December 29th, 2009
10:37 AM ET

The Tipping Point in Iran

[cnn-photo-caption image=http://i2.cdn.turner.com/cnn/2009/images/12/29/iran.opposition.protest.jpg]

Abbas Milani
Director of Iranian Studies at Stanford University

When millions of peaceful demonstrators took to the streets of big Iranian cities in June to protest what was widely assumed to be a stolen election, many in the West wondered whether the movement had the will and vision to sustain itself.

Apologists for the regime here in America and in Iran dismissed the democratic protests as the angst of a small minority of Westernized yuppies or discontented academics. Clerics loyal to the regime used the incendiary language of class warfare. They dismissed the opposition as accomplices of the Great Satan and a small minority composed of wealthy urbanites fighting to reverse the gains the poor—mustazaf—have made around the country.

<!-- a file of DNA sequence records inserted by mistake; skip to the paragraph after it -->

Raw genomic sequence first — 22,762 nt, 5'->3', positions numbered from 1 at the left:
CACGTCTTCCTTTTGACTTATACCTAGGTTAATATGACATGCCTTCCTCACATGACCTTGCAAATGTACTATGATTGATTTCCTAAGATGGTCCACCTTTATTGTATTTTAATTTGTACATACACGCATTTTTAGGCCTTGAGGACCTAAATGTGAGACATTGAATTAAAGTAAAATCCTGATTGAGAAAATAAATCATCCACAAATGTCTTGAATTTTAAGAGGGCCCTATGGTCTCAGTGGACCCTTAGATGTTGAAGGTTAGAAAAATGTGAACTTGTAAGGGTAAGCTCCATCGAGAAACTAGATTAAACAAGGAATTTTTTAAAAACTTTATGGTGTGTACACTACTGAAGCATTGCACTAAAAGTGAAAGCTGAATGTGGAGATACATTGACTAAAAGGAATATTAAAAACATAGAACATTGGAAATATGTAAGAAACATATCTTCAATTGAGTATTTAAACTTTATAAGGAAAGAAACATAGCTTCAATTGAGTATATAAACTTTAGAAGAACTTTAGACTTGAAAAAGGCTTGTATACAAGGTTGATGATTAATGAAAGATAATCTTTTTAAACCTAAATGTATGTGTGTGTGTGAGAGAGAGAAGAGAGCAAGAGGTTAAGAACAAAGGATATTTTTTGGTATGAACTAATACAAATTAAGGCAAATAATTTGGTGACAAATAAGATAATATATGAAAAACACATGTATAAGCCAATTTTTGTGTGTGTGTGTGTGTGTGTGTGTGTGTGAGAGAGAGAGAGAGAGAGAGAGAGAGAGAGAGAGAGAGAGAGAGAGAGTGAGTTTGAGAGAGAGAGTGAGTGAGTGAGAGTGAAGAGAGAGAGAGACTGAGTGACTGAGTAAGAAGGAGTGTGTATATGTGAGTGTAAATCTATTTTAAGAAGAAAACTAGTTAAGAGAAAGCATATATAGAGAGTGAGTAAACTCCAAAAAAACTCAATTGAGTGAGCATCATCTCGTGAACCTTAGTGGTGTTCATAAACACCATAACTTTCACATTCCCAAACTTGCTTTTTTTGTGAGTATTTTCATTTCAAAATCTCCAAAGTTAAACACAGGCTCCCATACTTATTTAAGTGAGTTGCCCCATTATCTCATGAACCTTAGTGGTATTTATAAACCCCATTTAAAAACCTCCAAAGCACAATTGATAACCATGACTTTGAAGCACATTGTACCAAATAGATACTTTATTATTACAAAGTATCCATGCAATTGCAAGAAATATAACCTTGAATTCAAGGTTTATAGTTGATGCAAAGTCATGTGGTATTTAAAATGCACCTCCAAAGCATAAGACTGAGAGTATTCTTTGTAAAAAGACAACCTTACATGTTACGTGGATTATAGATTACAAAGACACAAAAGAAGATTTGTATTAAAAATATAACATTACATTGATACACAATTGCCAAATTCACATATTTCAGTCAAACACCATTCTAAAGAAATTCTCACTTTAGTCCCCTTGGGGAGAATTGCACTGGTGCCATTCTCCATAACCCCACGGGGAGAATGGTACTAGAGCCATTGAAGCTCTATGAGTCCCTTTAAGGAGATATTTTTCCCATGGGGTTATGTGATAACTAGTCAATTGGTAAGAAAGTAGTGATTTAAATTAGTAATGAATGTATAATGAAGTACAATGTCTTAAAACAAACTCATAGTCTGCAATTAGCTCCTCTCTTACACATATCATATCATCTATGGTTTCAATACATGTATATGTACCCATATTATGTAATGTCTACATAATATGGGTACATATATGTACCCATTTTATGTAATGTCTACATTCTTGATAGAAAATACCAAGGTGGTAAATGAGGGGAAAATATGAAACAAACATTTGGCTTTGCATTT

Over the past six months the regime has killed dozens of demonstrators, arrested hundreds of activists, and forced hundreds of others into exile. It took false comfort in the belief that it had defeated what it self-deludingly claimed had been nothing but an American-concocted velvet revolution.

This weekend's bloody protests during the holiday of Ashura culminate a pattern of persistence and perseverance on the part of the opposition. There can now be little doubt about the movement's staying power.


Filed under: Iran
soundoff (One Response)
  1. Tim Gibson

    While we must remain outside of activity on the ground in Iran, sanctions are also a double edged sword in that when the people begin to feel the squeeze they will turn on the US as an enemy.

    December 29, 2009 at 11:27 am |